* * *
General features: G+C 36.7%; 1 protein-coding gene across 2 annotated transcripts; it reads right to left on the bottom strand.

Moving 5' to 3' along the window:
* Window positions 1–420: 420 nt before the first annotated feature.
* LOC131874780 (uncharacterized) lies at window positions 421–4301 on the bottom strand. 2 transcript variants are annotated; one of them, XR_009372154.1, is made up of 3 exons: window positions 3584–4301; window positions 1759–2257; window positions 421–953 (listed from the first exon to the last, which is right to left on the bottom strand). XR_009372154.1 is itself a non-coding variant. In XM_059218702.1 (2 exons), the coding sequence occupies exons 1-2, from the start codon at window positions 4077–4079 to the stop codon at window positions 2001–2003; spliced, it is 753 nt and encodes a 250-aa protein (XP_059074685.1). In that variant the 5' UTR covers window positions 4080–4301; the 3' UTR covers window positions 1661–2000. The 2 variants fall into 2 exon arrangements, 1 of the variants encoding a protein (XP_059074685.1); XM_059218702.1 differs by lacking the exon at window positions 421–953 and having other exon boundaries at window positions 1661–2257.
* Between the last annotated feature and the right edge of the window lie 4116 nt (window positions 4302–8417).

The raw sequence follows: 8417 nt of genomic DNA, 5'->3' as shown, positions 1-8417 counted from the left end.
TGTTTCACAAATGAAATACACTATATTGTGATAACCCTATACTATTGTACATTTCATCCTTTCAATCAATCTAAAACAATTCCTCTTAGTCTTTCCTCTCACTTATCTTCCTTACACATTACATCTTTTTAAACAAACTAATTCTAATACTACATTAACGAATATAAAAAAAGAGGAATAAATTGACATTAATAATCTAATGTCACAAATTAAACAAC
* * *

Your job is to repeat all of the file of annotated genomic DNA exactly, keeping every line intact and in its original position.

General features: G+C 36.7%; 1 protein-coding gene across 2 annotated transcripts; it reads right to left on the bottom strand.

Moving 5' to 3' along the window:
* Window positions 1–420: 420 nt before the first annotated feature.
* LOC131874780 (uncharacterized) lies at window positions 421–4301 on the bottom strand. 2 transcript variants are annotated; one of them, XR_009372154.1, is made up of 3 exons: window positions 3584–4301; window positions 1759–2257; window positions 421–953 (listed from the first exon to the last, which is right to left on the bottom strand). XR_009372154.1 is itself a non-coding variant. In XM_059218702.1 (2 exons), the coding sequence occupies exons 1-2, from the start codon at window positions 4077–4079 to the stop codon at window positions 2001–2003; spliced, it is 753 nt and encodes a 250-aa protein (XP_059074685.1). In that variant the 5' UTR covers window positions 4080–4301; the 3' UTR covers window positions 1661–2000. The 2 variants fall into 2 exon arrangements, 1 of the variants encoding a protein (XP_059074685.1); XM_059218702.1 differs by lacking the exon at window positions 421–953 and having other exon boundaries at window positions 1661–2257.
* Between the last annotated feature and the right edge of the window lie 4116 nt (window positions 4302–8417).

The raw sequence follows: 8417 nt of genomic DNA, 5'->3' as shown, positions 1-8417 counted from the left end.
TGTTTCACAAATGAAATACACTATATTGTGATAACCCTATACTATTGTACATTTCATCCTTTCAATCAATCTAAAACAATTCCTCTTAGTCTTTCCTCTCACTTATCTTCCTTACACATTACATCTTTTTAAACAAACTAATTCTAATACTACATTAACGAATATAAAAAAAGAGGAATAAATTGACATTAATAATCTAATGTCACAAATTAAACAAC